A bit closer to to the sound made by the sound of saying the word  onomatopoeia, like the poeia conclusion of the onomatopoeia word, is the familiar tinkling sound that might remind some people of the gentle word of pee, much better for conversational use than the abrupt, trashy, lazy, in-yer-face, neck-stiffening word of pxss, i.e., Yes.....the sweet, simple, relaxing, friendly word of  pee, pronounced similarly to our epiculture's tasty ittle green pea, except pea is sometimes prenounced, (e.g., by people who have taught themselves English rather than wasting 12+ valuable, opportunistic years in school), as pe-aahh, rhyming with. say. the name Mia. 

Pee, aka 'tinkle'. which some so-called professors in the 'phoney' or 'phoneticky' field of phonetics (the study of speech sounds) complain causes people to mix up garden peas or their taste with that of pee...Especially bogus, since the majority of American consumers have never actually taken the time out or had the nerve (or some would say poor judgment) to actually try a sip of the deadly poisonous waste fluid. which of course would turn your own breath into the somehat sound-alike (urine/your-own) -- but very different animal -- of urine breath. 

When someone 'tinkles' (i.e., urinates into a water-filled ceramic vessel that creates a 'tinkling' sound, onomatopoeiacally speaking, the word tinkle then not only serves for a clue to the sound that the mysterious process really makes when spontaneously or deliberately occurring, but becomes a name (the cute, sweet sound of 'tinkle')for the liquid substance that is responsible, along with the person 'tinkler')  tinkling, who, standing up or relaxing on the toilet seat, squirted (another example of an  onomatopoeiac word) the waste liquid, the squirting usually a personal response to the  discomfort in the part of his body that stores the t*nkle or, alternatively, even an alarming feeling in the male's handy squirter attachment (which comes fully locked and loaded on the body at birth, no need to acquire it, say, butt rather a handy disposal device that Father Nature has supplied almost all male humans, and is usually on the front side of their body, usually directly below the belly button, for those of you familiar with human autonomy, maybe about half way down from the owner's body head to toe or vice squad versa).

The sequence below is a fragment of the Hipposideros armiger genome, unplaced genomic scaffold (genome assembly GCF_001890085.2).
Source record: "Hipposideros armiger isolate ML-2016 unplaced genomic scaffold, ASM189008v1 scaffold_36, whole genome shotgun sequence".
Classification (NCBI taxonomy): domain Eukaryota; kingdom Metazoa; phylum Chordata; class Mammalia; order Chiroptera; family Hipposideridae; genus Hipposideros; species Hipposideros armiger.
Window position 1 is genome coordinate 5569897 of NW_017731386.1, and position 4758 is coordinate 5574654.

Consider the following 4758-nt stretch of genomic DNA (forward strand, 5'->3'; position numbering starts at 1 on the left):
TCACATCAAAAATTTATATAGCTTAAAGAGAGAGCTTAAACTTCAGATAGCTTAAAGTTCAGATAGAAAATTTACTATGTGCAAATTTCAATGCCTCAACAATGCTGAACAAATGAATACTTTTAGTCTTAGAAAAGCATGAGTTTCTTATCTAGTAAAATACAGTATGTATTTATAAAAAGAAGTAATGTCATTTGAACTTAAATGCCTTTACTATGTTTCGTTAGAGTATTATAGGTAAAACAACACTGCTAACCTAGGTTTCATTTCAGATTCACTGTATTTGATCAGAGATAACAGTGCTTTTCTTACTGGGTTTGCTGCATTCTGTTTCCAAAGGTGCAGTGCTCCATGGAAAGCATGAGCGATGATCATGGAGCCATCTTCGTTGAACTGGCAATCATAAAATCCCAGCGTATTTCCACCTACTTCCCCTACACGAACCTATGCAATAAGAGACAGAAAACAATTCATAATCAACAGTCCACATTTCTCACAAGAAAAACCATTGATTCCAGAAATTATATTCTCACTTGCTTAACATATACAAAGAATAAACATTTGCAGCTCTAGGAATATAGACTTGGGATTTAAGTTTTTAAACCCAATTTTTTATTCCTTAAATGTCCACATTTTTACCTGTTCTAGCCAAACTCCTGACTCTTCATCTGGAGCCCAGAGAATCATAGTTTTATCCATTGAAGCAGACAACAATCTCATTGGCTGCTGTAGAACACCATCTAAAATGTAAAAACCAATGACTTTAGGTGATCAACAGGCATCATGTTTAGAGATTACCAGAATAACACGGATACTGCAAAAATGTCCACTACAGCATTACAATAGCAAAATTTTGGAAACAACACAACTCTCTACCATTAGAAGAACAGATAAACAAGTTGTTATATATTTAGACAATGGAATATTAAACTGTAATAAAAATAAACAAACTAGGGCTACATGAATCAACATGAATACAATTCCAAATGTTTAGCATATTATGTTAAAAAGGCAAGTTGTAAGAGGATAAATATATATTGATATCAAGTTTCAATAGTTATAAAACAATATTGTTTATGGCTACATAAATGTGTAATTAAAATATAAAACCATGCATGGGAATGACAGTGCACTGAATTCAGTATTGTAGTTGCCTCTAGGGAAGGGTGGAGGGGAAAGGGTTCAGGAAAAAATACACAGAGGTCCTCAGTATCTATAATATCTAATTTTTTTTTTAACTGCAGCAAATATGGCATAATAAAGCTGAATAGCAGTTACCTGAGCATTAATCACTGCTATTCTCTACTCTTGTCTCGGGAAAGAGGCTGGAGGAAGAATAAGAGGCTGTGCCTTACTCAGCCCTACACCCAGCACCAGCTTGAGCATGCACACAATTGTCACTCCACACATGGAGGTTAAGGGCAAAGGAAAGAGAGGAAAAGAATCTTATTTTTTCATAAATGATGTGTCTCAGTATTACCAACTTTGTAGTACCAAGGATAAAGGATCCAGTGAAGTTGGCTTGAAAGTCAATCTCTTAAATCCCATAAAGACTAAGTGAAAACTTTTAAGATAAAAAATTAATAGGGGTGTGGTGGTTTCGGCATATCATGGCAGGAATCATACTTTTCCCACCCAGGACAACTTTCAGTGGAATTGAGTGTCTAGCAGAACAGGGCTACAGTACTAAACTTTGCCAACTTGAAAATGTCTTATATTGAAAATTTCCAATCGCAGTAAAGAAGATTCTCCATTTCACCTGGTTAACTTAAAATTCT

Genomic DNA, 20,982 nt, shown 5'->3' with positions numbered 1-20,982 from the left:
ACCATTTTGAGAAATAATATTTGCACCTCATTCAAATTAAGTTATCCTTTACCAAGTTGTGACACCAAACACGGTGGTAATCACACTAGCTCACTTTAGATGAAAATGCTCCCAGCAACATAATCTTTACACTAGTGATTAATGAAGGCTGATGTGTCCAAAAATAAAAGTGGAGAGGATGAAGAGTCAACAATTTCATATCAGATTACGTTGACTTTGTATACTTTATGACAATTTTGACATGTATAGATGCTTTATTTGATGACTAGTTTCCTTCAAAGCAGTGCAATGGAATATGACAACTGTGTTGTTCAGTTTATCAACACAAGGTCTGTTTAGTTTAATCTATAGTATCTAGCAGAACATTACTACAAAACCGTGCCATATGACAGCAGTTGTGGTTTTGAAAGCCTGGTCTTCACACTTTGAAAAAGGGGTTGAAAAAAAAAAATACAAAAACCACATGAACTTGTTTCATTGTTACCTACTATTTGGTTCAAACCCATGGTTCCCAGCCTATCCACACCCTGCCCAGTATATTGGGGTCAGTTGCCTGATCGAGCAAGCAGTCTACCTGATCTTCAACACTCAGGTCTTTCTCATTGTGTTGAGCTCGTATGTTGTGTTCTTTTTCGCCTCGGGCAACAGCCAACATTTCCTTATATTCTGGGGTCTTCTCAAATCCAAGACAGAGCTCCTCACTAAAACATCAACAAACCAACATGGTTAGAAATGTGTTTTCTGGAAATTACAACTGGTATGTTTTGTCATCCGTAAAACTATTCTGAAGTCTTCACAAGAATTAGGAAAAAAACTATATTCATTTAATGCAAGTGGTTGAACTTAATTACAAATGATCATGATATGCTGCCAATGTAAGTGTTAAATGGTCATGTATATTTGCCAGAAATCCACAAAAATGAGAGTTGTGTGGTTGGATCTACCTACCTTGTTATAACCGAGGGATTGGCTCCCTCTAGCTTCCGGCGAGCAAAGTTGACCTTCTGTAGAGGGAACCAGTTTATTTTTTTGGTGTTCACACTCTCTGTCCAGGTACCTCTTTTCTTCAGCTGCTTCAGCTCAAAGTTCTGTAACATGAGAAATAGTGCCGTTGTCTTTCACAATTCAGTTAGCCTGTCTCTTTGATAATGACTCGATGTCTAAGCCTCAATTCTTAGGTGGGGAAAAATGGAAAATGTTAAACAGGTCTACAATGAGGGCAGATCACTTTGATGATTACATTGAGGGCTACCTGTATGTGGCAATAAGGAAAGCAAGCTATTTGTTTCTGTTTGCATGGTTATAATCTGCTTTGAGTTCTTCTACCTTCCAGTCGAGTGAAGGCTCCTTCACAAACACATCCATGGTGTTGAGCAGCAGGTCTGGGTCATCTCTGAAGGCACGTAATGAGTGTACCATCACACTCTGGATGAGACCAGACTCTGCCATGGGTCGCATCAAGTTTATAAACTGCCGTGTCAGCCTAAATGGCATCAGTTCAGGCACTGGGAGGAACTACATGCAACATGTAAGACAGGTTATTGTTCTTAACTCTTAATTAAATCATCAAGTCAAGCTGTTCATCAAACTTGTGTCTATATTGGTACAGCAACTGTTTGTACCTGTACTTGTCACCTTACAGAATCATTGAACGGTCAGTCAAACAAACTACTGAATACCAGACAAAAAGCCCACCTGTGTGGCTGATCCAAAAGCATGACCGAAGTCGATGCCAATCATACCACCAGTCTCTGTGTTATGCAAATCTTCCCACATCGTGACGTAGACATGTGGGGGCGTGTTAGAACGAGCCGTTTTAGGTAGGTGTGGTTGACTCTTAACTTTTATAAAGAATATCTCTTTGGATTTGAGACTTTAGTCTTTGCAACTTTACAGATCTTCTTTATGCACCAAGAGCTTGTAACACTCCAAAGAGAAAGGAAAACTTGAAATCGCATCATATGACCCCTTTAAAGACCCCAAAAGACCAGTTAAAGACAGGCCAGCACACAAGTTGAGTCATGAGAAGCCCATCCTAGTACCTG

For simplicity, the kind of which enables the human brain to be able to process much more information due to such shortcuts in the language, the word for the by product tinkle of the process frequently called tinkling (aka whizzing, shushing the audience, taking a leek or a pea from the garden, whizzing,  is related in spelling and even phonyetics to the words tinker and the end pro duct of the process, often simply called by the cute, friendly name of  tinkle

Now here is usage of language that is smart, efficient, and evocative, right down to the truly 'tinkling' sound of tinkle when it tinkles against the hard inpenetrable heartless surface of the classic ceramic receptacle.... The well-thought-out, brave receptacle 'tackling' the job of fully retaining and 'swallowing' the tinkle upon splashdown and using gravity plus typically an in-curving architecture characterizing the top of the ceramic toilet or receptacle to prevent any of the noxious, presumably bad-tasting, naughty pale yellowish poisonous human by-product (used in ancient times to to escape to do any harm!

And of corset, everyone knows the vast number of functional uses of urine, prmoted effectively by the National Urine Institute: source of electrical power, treatment of infertility and menopause that refreshes, teeth-whitening, helps make terrific manure, protection of colors in fabrics, helps turn ordinary rocks into gold and gold into diamonds and diamonds back into pee, great antifreeze for your car, having a jar of urine on your workdesk sharpens thinking and rhelps reduce trips to rest room, washing hair with urine is said to improve luck at games of chance as well as to attract oppposite sex or opposite phylum, etc., etc.